"Other Worlds: The Search for Life in the Universe," by Michael D. Lemonick. Simon & Schuster. 352 pages. $25. Are we alone in the universe? As of now, the answer is unequivocal. There are no aliens orbiting the earth or living among us. E. T. has not phoned in from some other solar system. There is no evidence that any sort of life exists anywhere but on our earth.
Yet this answer comes with a crucial qualification: We've never actually seen any of the places outside our solar system where life might be found. As Michael Lemonick, a science writer at Time magazine, explains in his lucid and intriguing survey of ongoing work on this issue, there are good reasons to believe that other technologically advanced civilizations exist elsewhere in the universe.
The key to this claim lies in something called the "Drake Equation." Named after the radio astronomer who devised it, this equation is actually simpler than the average tax return. It says that "N," the number of technologically advanced civilizations in the universe, is equal to the number of hospitable planets times the proportion of those planets where life arose times the proportion where civilization arose times the proportion of worlds where such civilizations currently survive. Because we exist, we know that "N" is at least one. "Other Worlds" describes what scientists are doing to push "N" from one to two.
The only certain way to change that number is to discover a non-terrestrial civilization. At present, Lemonick makes clear, the hopes for doing so are slim. There are no telescopes capable of sighting a planet - even a planet as large as Jupiter- orbiting even the nearest neighboring star. The SETI (Search for Extraterrestrial Intelligence) Institute has a 140-foot diameter radio telescope listening for transmissions from nearby stars. But even though that telescope could "pick up a cellular phone operating on Pluto" it is probably not powerful enough to hear something like a television signal from a star eight to 10 light years away.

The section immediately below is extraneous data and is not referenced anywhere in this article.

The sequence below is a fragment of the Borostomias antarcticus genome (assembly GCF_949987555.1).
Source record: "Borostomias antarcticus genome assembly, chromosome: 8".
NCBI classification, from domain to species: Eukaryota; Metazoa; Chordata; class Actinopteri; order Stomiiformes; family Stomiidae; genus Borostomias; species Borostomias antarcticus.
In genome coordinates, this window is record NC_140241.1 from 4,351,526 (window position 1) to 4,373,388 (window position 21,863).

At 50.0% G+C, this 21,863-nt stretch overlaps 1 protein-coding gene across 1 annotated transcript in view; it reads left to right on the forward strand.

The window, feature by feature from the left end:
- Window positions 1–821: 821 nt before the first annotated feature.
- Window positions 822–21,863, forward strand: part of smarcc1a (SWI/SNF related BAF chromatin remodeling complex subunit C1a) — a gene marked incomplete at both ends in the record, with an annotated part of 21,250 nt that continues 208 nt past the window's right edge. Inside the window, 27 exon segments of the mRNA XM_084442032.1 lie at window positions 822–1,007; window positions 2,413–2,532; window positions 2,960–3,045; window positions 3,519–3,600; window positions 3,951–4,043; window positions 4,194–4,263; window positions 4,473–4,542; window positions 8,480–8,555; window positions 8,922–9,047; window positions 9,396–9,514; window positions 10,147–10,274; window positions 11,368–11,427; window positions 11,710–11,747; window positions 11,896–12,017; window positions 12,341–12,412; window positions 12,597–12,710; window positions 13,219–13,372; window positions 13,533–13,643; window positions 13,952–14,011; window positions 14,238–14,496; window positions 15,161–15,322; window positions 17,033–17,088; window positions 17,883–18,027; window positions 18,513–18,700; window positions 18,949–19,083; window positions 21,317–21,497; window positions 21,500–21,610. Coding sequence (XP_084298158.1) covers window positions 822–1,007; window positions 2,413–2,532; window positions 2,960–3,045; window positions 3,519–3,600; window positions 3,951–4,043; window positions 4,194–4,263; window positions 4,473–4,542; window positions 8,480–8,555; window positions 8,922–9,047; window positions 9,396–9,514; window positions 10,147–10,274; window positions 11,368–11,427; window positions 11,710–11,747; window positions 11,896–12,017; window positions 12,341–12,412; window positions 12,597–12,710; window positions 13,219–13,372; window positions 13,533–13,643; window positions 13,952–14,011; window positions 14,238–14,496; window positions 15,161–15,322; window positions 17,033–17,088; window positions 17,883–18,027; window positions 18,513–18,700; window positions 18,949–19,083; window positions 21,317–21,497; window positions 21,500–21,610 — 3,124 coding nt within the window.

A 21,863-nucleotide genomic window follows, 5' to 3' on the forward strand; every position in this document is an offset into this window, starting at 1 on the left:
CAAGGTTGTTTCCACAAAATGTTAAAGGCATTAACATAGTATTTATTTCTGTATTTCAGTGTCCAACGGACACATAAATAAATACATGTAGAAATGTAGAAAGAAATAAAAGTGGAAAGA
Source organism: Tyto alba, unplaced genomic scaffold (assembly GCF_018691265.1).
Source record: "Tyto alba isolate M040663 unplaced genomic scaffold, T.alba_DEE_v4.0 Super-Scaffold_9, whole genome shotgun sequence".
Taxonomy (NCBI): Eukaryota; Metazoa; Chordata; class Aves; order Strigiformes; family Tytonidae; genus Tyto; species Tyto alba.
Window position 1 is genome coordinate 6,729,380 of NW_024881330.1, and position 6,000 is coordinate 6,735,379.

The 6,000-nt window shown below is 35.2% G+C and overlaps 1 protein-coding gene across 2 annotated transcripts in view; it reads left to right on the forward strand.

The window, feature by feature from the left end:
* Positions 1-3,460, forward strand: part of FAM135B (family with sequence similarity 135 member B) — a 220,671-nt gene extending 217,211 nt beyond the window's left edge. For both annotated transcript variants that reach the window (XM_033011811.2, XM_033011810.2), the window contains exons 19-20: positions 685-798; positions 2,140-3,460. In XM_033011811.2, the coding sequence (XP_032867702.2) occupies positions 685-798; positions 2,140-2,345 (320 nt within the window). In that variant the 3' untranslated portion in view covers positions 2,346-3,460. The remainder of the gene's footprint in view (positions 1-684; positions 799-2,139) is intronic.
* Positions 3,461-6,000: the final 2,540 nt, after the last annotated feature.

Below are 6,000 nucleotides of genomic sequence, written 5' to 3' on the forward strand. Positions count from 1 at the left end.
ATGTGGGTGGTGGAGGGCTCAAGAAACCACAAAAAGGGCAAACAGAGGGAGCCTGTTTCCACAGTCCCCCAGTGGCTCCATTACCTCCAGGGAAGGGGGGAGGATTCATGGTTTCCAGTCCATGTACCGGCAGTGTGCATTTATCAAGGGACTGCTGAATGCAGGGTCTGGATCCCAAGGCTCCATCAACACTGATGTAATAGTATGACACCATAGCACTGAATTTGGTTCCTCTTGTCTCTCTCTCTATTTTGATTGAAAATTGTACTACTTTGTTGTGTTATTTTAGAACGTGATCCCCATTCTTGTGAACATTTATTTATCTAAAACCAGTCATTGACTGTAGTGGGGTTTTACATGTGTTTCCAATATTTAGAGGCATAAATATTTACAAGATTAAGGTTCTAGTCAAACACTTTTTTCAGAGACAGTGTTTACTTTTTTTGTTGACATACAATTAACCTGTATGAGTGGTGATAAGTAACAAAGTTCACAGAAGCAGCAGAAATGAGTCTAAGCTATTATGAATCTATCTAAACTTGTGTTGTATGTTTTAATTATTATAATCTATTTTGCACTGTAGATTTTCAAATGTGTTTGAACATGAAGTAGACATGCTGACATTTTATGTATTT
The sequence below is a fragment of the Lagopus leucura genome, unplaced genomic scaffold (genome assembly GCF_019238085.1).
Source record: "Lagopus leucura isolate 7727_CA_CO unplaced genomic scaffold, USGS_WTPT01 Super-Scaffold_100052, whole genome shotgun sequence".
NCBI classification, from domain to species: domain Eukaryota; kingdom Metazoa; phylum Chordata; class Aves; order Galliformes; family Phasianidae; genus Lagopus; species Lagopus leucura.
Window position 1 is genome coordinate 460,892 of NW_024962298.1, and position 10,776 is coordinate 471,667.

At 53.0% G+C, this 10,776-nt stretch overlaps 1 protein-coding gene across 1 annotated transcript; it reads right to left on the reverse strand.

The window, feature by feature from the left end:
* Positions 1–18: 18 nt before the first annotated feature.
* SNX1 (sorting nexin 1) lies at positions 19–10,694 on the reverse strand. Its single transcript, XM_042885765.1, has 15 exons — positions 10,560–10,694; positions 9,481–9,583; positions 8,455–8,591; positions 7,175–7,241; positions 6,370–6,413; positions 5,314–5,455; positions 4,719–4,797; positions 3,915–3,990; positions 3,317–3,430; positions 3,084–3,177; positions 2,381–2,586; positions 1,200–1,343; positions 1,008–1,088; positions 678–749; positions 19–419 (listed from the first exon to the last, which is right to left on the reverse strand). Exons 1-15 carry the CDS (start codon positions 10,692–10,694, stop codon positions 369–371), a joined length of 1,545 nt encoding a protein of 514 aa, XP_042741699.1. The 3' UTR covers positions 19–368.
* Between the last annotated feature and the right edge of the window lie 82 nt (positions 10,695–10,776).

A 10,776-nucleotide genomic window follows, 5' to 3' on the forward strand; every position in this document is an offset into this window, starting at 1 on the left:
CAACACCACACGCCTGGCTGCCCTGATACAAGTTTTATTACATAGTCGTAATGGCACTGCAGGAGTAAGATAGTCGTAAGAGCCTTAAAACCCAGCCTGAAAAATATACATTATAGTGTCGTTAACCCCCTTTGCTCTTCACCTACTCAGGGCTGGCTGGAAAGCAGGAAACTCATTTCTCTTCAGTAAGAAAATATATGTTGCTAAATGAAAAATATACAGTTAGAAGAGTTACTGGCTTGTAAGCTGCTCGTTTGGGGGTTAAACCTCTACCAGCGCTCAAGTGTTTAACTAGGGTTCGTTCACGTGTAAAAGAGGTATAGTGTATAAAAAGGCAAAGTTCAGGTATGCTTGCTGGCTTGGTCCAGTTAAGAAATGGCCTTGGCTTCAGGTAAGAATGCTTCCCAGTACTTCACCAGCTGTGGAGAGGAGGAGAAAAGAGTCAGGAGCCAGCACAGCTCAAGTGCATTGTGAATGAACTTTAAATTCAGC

Because of such limitations, most of the research that "Other Worlds" describes is aimed at improving estimated values for one or another term in the Drake Equation. Specifically, this means building better instruments, hunting for evidence of planets orbiting other suns, and looking for signs of life on other worlds in our own solar system.
All three lines of investigation, Lemonick reports, are producing results. Lemonick's account of these works in progress is more a recitation of possibilities than a critical discussion of results. But the advances he describes make it seem likely that we will someday find life in another solar system. And that, many scientifically inclined readers would agree, could be the greatest discovery mankind has ever made.
John R. Alden is an archaeologist whose research has focused on the origins and evolution of complex societies. He has done fieldwork in northern Chile, Mesoamerica and the Middle East. He has also written two travel articles on Chile's Atacama Desert and the Florida Everglades, for the New York Times.
Pub Date: 5/10/98